Pro Se Manual for DV Survivors Seeking Asylum and Human Rights Council Votes on Landmark Resolution

In Controversial Landmark Resolution, Human Rights Council Takes First Step toward Treaty on Transnational Corporations’ Human Rights Obligations

HumanRightsCouncilJuly 15, 2014–By the International Justice Resource Center. Photo courtesy of: UN Photo / Jean-Marc Ferré

In a new attempt to hold transnational corporations accountable for human rights violations, the United Nations Human Rights Council has decided to establish a working group to prepare a treaty imposing international human rights legal obligations on transnational corporations. [OHCHR Press Release] The mandate of the working group will be to “elaborate an international legally binding instrument to regulate, in international human rights law, the activities of transnational corporations and other business enterprises.” UN Human Rights Council, Resolution 26/9, Elaboration of an internationally legally binding instrument on transnational corporations and other business enterprises with respect to human rights, A/HRC/26/L.22/Rev.1, 26 June 2014, para. 1.

The expected treaty, when eventually finalized, would be the first international human rights agreement to specifically and explicitly regulate the activities of transnational corporations with regard to individuals’ and communities’ fundamental rights. Previous efforts produced important guidelines and standards, but these are not directly, legally enforceable against business actors. States, however, do have certain legal obligations to regulate corporations and other private actors when their activities impact the enjoyment of human rights.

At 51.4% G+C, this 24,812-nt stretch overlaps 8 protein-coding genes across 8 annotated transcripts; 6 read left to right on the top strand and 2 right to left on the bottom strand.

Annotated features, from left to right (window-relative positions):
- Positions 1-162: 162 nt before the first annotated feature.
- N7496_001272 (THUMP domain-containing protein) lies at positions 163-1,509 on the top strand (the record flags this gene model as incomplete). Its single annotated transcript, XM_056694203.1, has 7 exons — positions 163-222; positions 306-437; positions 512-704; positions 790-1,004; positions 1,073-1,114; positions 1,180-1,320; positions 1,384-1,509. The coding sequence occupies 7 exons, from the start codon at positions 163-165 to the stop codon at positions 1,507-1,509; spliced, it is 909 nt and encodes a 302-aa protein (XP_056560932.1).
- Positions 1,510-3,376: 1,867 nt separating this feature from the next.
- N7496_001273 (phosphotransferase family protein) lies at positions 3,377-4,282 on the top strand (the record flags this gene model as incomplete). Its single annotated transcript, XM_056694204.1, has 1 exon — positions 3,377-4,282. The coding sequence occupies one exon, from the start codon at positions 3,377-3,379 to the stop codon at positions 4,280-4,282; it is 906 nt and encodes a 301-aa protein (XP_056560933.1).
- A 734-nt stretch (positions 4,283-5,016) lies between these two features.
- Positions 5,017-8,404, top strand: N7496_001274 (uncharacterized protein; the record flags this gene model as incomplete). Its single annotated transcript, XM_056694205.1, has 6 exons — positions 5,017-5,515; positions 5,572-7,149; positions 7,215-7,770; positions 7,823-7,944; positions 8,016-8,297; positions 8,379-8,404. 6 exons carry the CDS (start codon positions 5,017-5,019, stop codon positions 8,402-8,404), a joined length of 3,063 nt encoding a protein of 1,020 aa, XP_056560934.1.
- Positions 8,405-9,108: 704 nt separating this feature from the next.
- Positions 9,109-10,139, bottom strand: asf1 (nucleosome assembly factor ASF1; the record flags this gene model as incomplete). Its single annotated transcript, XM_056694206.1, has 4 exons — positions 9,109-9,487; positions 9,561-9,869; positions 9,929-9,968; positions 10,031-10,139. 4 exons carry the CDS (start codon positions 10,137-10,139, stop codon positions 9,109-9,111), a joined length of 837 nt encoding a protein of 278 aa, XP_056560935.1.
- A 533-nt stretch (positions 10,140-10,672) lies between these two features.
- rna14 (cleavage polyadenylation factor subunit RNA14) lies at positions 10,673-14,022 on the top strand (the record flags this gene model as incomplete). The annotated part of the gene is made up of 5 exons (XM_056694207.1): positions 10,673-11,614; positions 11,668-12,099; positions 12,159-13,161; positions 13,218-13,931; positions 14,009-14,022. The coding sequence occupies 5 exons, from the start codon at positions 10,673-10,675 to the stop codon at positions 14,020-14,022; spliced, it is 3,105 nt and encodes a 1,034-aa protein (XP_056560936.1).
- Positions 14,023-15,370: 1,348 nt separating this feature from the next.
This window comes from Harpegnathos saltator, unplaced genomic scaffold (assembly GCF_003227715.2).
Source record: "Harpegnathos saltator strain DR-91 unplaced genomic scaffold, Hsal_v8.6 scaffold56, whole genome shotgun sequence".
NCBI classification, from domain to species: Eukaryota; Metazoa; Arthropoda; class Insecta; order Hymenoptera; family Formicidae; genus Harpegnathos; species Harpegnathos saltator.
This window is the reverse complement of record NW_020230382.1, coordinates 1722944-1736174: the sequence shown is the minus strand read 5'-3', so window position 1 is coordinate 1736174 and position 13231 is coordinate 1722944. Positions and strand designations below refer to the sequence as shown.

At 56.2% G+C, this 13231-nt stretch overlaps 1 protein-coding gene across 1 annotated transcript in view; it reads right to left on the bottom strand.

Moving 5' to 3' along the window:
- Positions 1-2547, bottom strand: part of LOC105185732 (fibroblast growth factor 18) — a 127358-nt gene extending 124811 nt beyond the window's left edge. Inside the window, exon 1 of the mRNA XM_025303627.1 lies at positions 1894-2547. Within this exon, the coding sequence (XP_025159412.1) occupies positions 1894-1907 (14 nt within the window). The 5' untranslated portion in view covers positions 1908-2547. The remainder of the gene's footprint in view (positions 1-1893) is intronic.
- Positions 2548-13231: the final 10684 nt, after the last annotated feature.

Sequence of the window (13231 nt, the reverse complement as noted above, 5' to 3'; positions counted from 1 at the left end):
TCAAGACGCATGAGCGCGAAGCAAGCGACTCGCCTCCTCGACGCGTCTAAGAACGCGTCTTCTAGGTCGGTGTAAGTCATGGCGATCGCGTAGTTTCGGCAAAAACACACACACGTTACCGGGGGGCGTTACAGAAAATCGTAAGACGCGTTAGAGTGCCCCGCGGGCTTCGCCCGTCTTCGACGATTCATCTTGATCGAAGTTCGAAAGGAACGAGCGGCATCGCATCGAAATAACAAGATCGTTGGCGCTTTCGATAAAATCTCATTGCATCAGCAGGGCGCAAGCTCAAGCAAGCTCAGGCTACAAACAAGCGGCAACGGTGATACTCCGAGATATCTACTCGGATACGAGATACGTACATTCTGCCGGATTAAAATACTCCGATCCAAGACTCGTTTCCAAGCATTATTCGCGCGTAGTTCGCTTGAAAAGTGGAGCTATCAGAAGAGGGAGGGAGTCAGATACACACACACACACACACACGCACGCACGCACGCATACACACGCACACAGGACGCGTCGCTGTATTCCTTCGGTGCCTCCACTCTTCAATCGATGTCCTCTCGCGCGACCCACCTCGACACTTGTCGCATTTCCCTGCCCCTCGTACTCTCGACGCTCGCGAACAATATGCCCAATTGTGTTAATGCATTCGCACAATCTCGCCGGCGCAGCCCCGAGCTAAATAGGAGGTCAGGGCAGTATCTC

The decision has triggered mixed responses from the international community. While some civil society groups welcome the new working group, others fear that its mandate is too narrow in scope – by only including transnational corporations – or that it will delay or polarize discussions concerning corporate liability for human rights abuses. Continue reading here.

Center for Gender & Refugee Studies Announces Release of Pro Se Manual for DV Survivors Seeking Asylum

CGRSlogo

The Center for Gender & Refugee Studies (CGRS) is pleased to announce the release of our pro se manual for survivors of domestic violence seeking asylum, withholding of removal and Convention Against Torture protection in the United States – available in English, Spanish, and Haitian Creole. We developed this manual in response to a call from advocates, and in recognition of the countless women who are eligible for asylum but due to lack of information and/or lack of access to legal representation, do not receive the protection they deserve. Our release of all three versions of this pro se manual is particularly timely given the refugee crisis at our border, and the thousands of women and girls fleeing domestic abuse in Central America. The manual, available in English, Spanish and Creole, is available for download here.